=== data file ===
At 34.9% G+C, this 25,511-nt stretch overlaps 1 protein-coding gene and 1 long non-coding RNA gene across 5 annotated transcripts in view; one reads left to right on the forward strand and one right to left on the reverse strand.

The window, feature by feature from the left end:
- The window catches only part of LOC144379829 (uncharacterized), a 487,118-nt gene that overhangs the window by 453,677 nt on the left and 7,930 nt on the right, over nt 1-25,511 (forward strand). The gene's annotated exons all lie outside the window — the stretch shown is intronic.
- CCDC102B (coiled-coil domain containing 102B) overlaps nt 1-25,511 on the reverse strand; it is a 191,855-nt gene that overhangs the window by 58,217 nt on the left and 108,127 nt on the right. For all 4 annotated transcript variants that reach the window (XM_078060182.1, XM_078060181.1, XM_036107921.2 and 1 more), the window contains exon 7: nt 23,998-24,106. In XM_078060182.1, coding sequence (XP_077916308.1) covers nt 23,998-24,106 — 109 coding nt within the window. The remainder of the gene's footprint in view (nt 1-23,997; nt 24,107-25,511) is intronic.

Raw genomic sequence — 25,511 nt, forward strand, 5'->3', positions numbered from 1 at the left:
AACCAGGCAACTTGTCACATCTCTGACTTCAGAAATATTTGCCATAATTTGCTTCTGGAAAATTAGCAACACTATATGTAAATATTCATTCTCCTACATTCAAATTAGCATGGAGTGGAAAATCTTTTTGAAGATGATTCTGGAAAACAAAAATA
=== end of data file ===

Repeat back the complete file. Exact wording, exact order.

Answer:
At 34.9% G+C, this 25,511-nt stretch overlaps 1 protein-coding gene and 1 long non-coding RNA gene across 5 annotated transcripts in view; one reads left to right on the forward strand and one right to left on the reverse strand.

The window, feature by feature from the left end:
- The window catches only part of LOC144379829 (uncharacterized), a 487,118-nt gene that overhangs the window by 453,677 nt on the left and 7,930 nt on the right, over nt 1-25,511 (forward strand). The gene's annotated exons all lie outside the window — the stretch shown is intronic.
- CCDC102B (coiled-coil domain containing 102B) overlaps nt 1-25,511 on the reverse strand; it is a 191,855-nt gene that overhangs the window by 58,217 nt on the left and 108,127 nt on the right. For all 4 annotated transcript variants that reach the window (XM_078060182.1, XM_078060181.1, XM_036107921.2 and 1 more), the window contains exon 7: nt 23,998-24,106. In XM_078060182.1, coding sequence (XP_077916308.1) covers nt 23,998-24,106 — 109 coding nt within the window. The remainder of the gene's footprint in view (nt 1-23,997; nt 24,107-25,511) is intronic.

Raw genomic sequence — 25,511 nt, forward strand, 5'->3', positions numbered from 1 at the left:
AACCAGGCAACTTGTCACATCTCTGACTTCAGAAATATTTGCCATAATTTGCTTCTGGAAAATTAGCAACACTATATGTAAATATTCATTCTCCTACATTCAAATTAGCATGGAGTGGAAAATCTTTTTGAAGATGATTCTGGAAAACAAAAATA